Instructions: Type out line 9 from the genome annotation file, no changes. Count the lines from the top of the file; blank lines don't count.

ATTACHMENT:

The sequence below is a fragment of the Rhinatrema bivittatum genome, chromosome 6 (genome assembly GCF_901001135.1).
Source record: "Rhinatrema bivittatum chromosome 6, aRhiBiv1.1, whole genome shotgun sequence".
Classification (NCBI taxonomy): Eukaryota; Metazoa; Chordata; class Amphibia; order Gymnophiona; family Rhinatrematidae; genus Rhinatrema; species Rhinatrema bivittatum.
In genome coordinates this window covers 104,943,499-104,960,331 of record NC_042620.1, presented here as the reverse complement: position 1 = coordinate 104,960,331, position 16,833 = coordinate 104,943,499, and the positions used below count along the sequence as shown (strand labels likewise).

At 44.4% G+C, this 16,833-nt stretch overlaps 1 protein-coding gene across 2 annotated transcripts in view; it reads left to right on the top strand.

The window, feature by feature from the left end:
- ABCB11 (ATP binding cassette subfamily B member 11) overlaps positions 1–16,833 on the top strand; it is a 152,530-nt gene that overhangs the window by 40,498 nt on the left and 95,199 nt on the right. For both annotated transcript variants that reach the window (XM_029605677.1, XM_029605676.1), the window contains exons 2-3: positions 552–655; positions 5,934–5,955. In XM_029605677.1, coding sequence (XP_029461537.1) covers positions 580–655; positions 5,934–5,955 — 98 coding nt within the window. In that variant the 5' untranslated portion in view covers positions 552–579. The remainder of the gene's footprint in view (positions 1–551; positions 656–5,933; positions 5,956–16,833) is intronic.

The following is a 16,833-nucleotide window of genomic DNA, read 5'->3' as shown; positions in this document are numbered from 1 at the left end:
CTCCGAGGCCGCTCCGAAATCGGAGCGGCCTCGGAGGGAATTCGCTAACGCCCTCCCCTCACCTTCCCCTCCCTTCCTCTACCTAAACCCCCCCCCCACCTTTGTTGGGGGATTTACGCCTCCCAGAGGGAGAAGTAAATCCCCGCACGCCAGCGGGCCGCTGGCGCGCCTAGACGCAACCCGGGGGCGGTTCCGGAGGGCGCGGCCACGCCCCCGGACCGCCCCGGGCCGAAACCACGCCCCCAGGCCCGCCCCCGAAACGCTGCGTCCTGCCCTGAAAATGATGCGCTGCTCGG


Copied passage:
CTCCGAGGCCGCTCCGAAATCGGAGCGGCCTCGGAGGGAATTCGCTAACGCCCTCCCCTCACCTTCCCCTCCCTTCCTCTACCTAAACCCCCCCCCCACCTTTGTTGGGGGATTTACGCCTCCCAGAGGGAGAAGTAAATCCCCGCACGCCAGCGGGCCGCTGGCGCGCCTAGACGCAACCCGGGGGCGGTTCCGGAGGGCGCGGCCACGCCCCCGGACCGCCCCGGGCCGAAACCACGCCCCCAGGCCCGCCCCCGAAACGCTGCGTCCTGCCCTGAAAATGATGCGCTGCTCGG